doi pubmed
  2. Garton MJ, Isenberg DA. Clinical features of lupus myositis versus idiopathic myositis: a review of 30 cases. Br J Rheumatol. 1997;36(10):1067-1074.
  3. Hill PA, Dwyer KM, Power DA. Chronic intestinal pseudo-obstruction in systemic lupus erythematosus due to intestinal smooth muscle myopathy. Lupus. 2000;9(6):458-463.
    doi pubmed
  4. Lim KL, Abdul-Wahab R, Lowe J, Powell RJ. Muscle biopsy abnormalities in systemic lupus erythematosus: correlation with clinical and laboratory parameters. Ann Rheum Dis. 1994;53(3):178-182.
    doi pubmed
  5. Suzuki S, Hayashi YK, Kuwana M, Tsuburaya R, Suzuki N, Nishino I. Myopathy associated with antibodies to signal recognition particle: disease progression and neurological outcome. Arch Neurol. 2012;69(6):728-732.
  6. Valiyil R, Casciola-Rosen L, Hong G, Mammen A, Christopher-Stine L. Rituximab therapy for myopathy associated with anti-signal recognition particle antibodies: a case series. Arthritis Care Res (Hoboken). 2010;62(9):1328-1334.
    doi pubmed
  7. Benveniste O, Drouot L, Jouen F, Charuel JL, Bloch-Queyrat C, Behin A, Amoura Z, et al. Correlation of anti-signal recognition particle autoantibody levels with creatine kinase activity in patients with necrotizing myopathy. Arthritis Rheum. 2011;63(7):1961-1971.
    doi pubmed
  8. Miller FW. The Inflammatory Myopathies, Ch 2-Classification of Idiopathic Inflammatory Myopathies, Kagen LJ (ed.). 2009:18-28.
  9. Romisch K, Miller FW, Dobberstein B, High S. Human autoantibodies against the 54 kDa protein of the signal recognition particle block function at multiple stages. Arthritis Res Ther. 2006;8(2):R39.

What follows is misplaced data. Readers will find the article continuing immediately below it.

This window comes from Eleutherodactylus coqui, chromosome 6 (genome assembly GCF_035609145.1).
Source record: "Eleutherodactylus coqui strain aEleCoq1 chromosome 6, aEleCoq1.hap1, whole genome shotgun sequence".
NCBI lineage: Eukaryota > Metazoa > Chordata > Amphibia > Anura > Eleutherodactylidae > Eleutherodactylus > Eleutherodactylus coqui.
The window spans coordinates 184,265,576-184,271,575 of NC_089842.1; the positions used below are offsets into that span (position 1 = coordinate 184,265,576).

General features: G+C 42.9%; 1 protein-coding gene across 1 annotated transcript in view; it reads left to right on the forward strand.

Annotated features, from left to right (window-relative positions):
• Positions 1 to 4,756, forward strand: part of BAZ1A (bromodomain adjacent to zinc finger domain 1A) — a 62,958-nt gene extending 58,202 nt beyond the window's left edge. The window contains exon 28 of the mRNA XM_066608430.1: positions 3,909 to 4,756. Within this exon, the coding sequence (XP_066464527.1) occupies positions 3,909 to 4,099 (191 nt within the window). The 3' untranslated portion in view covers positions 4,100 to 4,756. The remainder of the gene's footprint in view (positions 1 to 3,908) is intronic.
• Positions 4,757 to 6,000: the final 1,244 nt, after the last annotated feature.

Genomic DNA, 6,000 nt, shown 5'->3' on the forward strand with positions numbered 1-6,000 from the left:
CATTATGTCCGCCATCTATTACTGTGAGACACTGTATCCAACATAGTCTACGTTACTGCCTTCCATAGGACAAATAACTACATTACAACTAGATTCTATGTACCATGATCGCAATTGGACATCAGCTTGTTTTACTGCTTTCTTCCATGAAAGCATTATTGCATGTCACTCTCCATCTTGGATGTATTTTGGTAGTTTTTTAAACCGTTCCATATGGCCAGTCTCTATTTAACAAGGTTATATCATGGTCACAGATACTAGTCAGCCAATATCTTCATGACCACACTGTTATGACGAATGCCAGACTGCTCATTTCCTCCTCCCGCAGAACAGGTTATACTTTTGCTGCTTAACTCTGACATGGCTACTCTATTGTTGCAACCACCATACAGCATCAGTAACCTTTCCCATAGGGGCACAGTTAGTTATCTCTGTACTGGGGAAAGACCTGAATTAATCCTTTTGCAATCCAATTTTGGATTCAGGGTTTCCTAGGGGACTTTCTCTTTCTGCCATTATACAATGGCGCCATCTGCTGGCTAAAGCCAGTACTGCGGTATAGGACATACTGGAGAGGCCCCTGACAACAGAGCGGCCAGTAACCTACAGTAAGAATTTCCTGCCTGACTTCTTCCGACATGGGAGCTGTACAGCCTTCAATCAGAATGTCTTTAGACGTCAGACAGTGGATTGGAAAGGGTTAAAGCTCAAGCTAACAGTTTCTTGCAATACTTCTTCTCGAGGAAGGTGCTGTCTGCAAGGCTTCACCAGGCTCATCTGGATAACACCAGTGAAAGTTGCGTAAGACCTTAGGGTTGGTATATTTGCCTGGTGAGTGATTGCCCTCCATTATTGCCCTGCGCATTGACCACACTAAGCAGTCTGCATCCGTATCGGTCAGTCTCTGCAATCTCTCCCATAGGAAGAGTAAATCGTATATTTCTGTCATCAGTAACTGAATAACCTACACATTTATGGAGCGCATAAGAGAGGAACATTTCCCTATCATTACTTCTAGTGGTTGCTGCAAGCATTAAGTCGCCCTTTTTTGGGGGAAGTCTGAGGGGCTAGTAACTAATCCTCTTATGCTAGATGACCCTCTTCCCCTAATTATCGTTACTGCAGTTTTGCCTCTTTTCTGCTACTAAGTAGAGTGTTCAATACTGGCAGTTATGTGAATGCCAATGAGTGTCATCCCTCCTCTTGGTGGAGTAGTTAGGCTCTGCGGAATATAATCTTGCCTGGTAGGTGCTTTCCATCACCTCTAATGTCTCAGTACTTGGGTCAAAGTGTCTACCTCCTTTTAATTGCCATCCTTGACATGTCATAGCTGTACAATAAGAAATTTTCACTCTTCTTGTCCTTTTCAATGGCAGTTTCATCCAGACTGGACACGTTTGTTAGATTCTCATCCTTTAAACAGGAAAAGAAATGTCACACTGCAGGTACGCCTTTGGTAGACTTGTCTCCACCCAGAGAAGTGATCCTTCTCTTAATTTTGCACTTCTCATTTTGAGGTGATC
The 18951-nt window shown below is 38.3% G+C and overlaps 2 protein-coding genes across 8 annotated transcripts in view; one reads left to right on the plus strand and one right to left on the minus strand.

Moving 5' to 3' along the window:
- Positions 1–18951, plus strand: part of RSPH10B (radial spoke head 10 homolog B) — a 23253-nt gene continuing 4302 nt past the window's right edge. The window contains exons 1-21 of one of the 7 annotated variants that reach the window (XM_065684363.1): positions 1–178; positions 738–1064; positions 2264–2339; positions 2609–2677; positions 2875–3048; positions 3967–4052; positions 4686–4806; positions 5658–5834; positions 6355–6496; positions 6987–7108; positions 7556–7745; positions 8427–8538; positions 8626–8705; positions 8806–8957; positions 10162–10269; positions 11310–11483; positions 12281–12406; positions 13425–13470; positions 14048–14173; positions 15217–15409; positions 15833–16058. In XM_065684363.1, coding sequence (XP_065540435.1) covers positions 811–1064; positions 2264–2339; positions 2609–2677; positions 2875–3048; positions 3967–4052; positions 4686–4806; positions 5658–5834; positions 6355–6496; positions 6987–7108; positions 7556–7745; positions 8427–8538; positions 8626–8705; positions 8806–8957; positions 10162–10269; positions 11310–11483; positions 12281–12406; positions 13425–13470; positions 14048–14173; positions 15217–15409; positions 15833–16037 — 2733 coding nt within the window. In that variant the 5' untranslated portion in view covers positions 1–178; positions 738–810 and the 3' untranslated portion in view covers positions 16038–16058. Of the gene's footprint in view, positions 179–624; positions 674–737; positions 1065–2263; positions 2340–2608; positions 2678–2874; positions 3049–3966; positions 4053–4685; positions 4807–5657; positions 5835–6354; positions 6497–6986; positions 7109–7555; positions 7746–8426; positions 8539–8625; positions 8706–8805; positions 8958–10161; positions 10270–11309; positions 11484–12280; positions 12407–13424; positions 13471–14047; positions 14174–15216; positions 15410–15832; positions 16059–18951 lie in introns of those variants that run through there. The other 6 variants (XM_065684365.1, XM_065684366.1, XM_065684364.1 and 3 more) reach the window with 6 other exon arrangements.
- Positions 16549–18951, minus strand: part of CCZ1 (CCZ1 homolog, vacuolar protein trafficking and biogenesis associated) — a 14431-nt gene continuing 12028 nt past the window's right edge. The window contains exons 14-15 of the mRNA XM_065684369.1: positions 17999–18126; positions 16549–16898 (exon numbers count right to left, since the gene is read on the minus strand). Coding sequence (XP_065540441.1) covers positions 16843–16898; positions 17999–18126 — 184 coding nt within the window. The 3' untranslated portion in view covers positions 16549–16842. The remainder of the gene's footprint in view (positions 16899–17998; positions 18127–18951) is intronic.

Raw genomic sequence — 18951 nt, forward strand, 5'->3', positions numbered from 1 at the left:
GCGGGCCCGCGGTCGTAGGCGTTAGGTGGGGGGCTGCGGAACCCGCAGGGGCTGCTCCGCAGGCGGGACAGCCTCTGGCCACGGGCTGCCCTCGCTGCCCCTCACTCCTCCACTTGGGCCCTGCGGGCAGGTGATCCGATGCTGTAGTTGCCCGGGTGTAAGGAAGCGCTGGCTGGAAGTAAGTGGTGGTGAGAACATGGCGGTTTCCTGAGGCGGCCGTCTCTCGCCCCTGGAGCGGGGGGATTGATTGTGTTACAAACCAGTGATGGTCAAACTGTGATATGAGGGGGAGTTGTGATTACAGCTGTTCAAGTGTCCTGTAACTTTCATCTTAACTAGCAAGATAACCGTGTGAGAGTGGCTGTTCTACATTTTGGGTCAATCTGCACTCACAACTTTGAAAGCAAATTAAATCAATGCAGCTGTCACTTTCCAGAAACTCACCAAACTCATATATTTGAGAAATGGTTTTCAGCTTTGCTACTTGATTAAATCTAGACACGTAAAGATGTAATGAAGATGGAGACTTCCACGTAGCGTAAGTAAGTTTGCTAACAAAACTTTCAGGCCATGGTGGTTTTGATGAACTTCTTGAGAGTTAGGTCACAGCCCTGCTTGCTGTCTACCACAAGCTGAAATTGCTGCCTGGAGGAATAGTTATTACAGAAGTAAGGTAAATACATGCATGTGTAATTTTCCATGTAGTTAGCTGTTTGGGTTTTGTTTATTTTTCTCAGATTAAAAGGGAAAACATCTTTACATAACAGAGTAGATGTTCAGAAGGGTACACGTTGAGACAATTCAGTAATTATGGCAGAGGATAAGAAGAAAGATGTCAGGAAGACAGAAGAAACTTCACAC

doi pubmed
  10. Miller T, Al-Lozi MT, Lopate G, Pestronk A. Myopathy with antibodies to the signal recognition particle: clinical and pathological features. J Neurol Neurosurg Psychiatry. 2002;73(4):420-428.
    doi pubmed
  11. Stenzel W, Goebel HH, Aronica E. Review: immune-mediated necrotizing myopathies--a heterogeneous group of diseases with specific myopathological features. Neuropathol Appl Neurobiol. 2012;38(7):632-646.
    doi pubmed
  12. Dimitri D, Andre C, Roucoules J, Hosseini H, Humbel RL, Authier FJ. Myopathy associated with anti-signal recognition peptide antibodies: clinical heterogeneity contrasts with stereotyped histopathology. Muscle Nerve. 2007;35(3):389-395.
    doi pubmed
  13. Hengstman GJ, ter Laak HJ, Vree Egberts WT, Lundberg IE, Moutsopoulos HM, Vencovsky J, Doria A, et al. Anti-signal recognition particle autoantibodies: marker of a necrotising myopathy. Ann Rheum Dis. 2006;65(12):1635-1638.
    doi pubmed
  14. Hoogendijk JE, Amato AA, Lecky BR, Choy EH, Lundberg IE, Rose MR, Vencovsky J, et al. 119th ENMC international workshop: trial design in adult idiopathic inflammatory myopathies, with the exception of inclusion body myositis, 10-12 October 2003, Naarden, The Netherlands. Neuromuscul Disord. 2004;14(5):337-345.
    doi pubmed
  15. Whelan BR, Isenberg DA. Poor response of anti-SRP-positive idiopathic immune myositis to B-cell depletion. Rheumatology (Oxford). 2009;48(5):594-595.
    doi pubmed
  16. Savey L, Bussone G, Lannuzel A, Goulvestre C, Guillevin L, Mouthon L. [Necrotizing myopathy associated with anti-SRP auto-antibodies: transient efficacy of a therapeutic strategy associating plasma exchanges and rituximab]. Presse Med. 2012;41(10):1035-1037.
    doi pubmed
  17. Arlet JB, Dimitri D, Pagnoux C, Boyer O, Maisonobe T, Authier FJ, Bloch-Queyrat C, et al. Marked efficacy of a therapeutic strategy associating prednisone and plasma exchange followed by rituximab in two patients with refractory myopathy associated with antibodies to the signal recognition particle (SRP). Neuromuscul Disord. 2006;16(5):334-336.
    doi pubmed
  18. Yamaji K, Kim YJ, Tsuda H, Takasaki Y. Long-term clinical outcomes of synchronized therapy with plasmapheresis and intravenous cyclophosphamide pulse therapy in the treatment of steroid-resistant lupus nephritis. Ther Apher Dial. 2008;12(4):298-305.
    doi pubmed
  19. Weening JJ, D'Agati VD, Schwartz MM, Seshan SV, Alpers CE, Appel GB, Balow JE, et al. The classification of glomerulonephritis in systemic lupus erythematosus revisited. J Am Soc Nephrol. 2004;15(2):241-250.
    doi pubmed
  20. Bomback AS, Appel GB. Updates on the treatment of lupus nephritis. J Am Soc Nephrol. 2010;21(12):2028-2035.
    doi pubmed